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Despite posting an $875 million loss in the third quarter and a cutback of its full-year forecast that sent its stock price down more than 12 percent in midday trading Tuesday, The Kroger Co.’s same-store sales increased 1.3 percent without fuel during the period ended Nov. 7, 2009, vs. the same period last year, while the chain’s total sales, including fuel, rang up $17.7 billion vs. $17.6 billion during the same time frame last year. Excluding fuel sales, Kroger’s total sales increased 2.2 percent over the prior year.
“The environment continues to create cautious consumers,” Kroger chairman and CEO David Dillon said in a conference call. “Some are choosing to be more disciplined in their spending and are buying down, while others are holding back altogether on purchases because they simply don’t have the money to spend.”
The Cincinnati-based retailer’s quarterly $875 million loss, which includes non-cash asset impairment charges of $1 billion after-tax primarily as a result of a goodwill write-down at its Los Angeles-based Ralphs division, is stark vs. the $238 million net income, or 36 cents per share, it tallied in the year-earlier period. Kroger officials said that the 263-store Southern California banner has been battered by the state’s rising double-digit unemployment and prolonged housing slump. Without the Ralphs write-down, profit would have been $176.7 million, or 27 cents per share.
“The operating environment we saw during the third quarter was more challenging than we anticipated, obscuring some otherwise strong fundamentals in our performance, such as exceptional tonnage growth, market share gains, increases in loyal household count, and good cost control,” said Dillon. “In the near term, our financial results are being pressured by factors including persistent deflation,” he added, among them unusually intense competition and a lingering cautious consumer mindset. “We are making adjustments to balance the challenges of the current environment with Kroger’s long-term objective for sustainable identical-sales and earnings growth, which we believe will create value for shareholders.”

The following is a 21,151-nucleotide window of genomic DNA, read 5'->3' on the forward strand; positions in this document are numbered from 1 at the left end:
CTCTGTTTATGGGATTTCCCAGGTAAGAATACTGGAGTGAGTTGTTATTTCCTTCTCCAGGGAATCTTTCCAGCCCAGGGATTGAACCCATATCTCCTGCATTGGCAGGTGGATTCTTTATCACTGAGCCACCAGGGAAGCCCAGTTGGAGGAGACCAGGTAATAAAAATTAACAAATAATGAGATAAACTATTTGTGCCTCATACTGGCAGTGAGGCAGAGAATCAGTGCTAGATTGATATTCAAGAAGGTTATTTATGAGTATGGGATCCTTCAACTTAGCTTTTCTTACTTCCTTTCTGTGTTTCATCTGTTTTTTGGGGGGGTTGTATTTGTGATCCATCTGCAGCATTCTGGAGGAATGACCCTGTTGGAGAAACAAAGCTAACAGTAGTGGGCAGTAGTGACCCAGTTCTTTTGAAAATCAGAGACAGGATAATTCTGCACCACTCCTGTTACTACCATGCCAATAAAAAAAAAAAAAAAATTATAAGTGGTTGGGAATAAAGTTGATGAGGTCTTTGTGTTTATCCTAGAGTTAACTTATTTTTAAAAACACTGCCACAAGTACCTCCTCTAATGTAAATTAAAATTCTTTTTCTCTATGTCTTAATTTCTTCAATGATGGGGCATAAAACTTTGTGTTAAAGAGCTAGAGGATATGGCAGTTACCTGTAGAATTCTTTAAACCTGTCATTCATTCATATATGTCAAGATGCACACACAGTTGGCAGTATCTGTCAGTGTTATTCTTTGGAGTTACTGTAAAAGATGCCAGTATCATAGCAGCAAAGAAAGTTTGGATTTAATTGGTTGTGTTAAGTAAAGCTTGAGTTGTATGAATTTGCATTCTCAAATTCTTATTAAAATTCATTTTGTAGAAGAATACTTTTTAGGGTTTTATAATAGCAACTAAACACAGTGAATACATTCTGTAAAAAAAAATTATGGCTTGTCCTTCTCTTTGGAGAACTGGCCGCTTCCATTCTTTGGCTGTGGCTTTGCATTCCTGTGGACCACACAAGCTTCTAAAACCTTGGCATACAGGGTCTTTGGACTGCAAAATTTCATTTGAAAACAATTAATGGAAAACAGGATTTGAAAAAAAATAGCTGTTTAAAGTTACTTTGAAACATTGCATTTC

For the first three quarters of fiscal 2009, total sales were $58 billion vs. $59 billion for the same period last year. Excluding fuel sales, total year-to-date sales increased 3.3 percent over the same period in the prior year, while same-store supermarket sales, excluding fuel, increased 2.4 percent vs. the same year-ago period.
The company expects the still sluggish economy and skittish consumer behavior to continue to affect its business for the remainder of the year. As a result, Kroger is projecting full-year same-supermarket sales to grow 2 percent to 2.5 percent without fuel for fiscal 2009, and full-year fiscal 2009 earnings to run between $1.60 to $1.70 per share. (The guidance excludes the Southern California impairment charges recorded in the third quarter.)
“While these revised forecasts are well below what we had expected to deliver for the year, we believe they appropriately reflect the challenges of the current operating environment,” said Dillon, noting the chain’s “continued growth in tonnage and loyal households and our competitive advantages [that] position Kroger and our shareholders to benefit once operating conditions begin to normalize.”
Looking ahead to fiscal 2010, Kroger anticipates that the current operating conditions will extend at least through the first half of the year. Deflation is expected to moderate throughout the year, and Kroger will follow suit by cycling many of the price investments put in place during the first half of 2009.
Kroger, the nation’s largest traditional grocery retailer, operates roughly 2,500 supermarkets and multi-department stores in 31 states under two dozen local banners.